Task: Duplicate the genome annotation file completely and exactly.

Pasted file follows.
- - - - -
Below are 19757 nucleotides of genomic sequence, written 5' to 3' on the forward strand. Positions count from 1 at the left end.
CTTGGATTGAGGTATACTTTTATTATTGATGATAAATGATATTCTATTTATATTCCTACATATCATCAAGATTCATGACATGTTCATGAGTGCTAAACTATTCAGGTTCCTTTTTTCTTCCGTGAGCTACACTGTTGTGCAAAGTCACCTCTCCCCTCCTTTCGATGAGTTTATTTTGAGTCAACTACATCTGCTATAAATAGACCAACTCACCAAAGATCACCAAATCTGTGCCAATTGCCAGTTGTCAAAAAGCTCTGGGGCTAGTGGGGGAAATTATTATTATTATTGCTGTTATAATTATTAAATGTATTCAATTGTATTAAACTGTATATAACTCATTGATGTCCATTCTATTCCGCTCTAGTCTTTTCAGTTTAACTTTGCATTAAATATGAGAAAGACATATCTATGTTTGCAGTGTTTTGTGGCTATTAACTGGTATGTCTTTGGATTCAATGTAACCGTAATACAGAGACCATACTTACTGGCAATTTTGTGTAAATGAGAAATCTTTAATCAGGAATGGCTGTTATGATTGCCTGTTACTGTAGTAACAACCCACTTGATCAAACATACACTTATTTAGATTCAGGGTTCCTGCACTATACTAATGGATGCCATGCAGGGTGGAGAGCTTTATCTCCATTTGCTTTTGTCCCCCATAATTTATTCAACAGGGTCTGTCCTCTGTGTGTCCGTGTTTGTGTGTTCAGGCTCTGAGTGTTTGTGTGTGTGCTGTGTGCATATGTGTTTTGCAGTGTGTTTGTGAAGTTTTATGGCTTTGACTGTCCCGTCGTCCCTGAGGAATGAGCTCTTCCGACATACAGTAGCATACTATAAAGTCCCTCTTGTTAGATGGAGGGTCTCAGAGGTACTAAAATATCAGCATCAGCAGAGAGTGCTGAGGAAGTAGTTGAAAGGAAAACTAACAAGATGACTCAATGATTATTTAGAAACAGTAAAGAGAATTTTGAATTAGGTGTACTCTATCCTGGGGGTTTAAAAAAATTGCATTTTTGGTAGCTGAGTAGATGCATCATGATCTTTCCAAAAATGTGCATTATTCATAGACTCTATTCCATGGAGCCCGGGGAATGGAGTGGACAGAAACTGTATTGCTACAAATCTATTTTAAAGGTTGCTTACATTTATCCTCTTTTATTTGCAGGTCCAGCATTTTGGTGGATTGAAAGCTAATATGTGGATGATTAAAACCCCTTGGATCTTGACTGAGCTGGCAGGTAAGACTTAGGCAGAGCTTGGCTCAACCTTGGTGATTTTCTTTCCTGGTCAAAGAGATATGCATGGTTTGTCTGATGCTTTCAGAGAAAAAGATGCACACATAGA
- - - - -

Below are 19757 nucleotides of genomic sequence, written 5' to 3' on the forward strand. Positions count from 1 at the left end.
CTTGGATTGAGGTATACTTTTATTATTGATGATAAATGATATTCTATTTATATTCCTACATATCATCAAGATTCATGACATGTTCATGAGTGCTAAACTATTCAGGTTCCTTTTTTCTTCCGTGAGCTACACTGTTGTGCAAAGTCACCTCTCCCCTCCTTTCGATGAGTTTATTTTGAGTCAACTACATCTGCTATAAATAGACCAACTCACCAAAGATCACCAAATCTGTGCCAATTGCCAGTTGTCAAAAAGCTCTGGGGCTAGTGGGGGAAATTATTATTATTATTGCTGTTATAATTATTAAATGTATTCAATTGTATTAAACTGTATATAACTCATTGATGTCCATTCTATTCCGCTCTAGTCTTTTCAGTTTAACTTTGCATTAAATATGAGAAAGACATATCTATGTTTGCAGTGTTTTGTGGCTATTAACTGGTATGTCTTTGGATTCAATGTAACCGTAATACAGAGACCATACTTACTGGCAATTTTGTGTAAATGAGAAATCTTTAATCAGGAATGGCTGTTATGATTGCCTGTTACTGTAGTAACAACCCACTTGATCAAACATACACTTATTTAGATTCAGGGTTCCTGCACTATACTAATGGATGCCATGCAGGGTGGAGAGCTTTATCTCCATTTGCTTTTGTCCCCCATAATTTATTCAACAGGGTCTGTCCTCTGTGTGTCCGTGTTTGTGTGTTCAGGCTCTGAGTGTTTGTGTGTGTGCTGTGTGCATATGTGTTTTGCAGTGTGTTTGTGAAGTTTTATGGCTTTGACTGTCCCGTCGTCCCTGAGGAATGAGCTCTTCCGACATACAGTAGCATACTATAAAGTCCCTCTTGTTAGATGGAGGGTCTCAGAGGTACTAAAATATCAGCATCAGCAGAGAGTGCTGAGGAAGTAGTTGAAAGGAAAACTAACAAGATGACTCAATGATTATTTAGAAACAGTAAAGAGAATTTTGAATTAGGTGTACTCTATCCTGGGGGTTTAAAAAAATTGCATTTTTGGTAGCTGAGTAGATGCATCATGATCTTTCCAAAAATGTGCATTATTCATAGACTCTATTCCATGGAGCCCGGGGAATGGAGTGGACAGAAACTGTATTGCTACAAATCTATTTTAAAGGTTGCTTACATTTATCCTCTTTTATTTGCAGGTCCAGCATTTTGGTGGATTGAAAGCTAATATGTGGATGATTAAAACCCCTTGGATCTTGACTGAGCTGGCAGGTAAGACTTAGGCAGAGCTTGGCTCAACCTTGGTGATTTTCTTTCCTGGTCAAAGAGATATGCATGGTTTGTCTGATGCTTTCAGAGAAAAAGATGCACACATAGA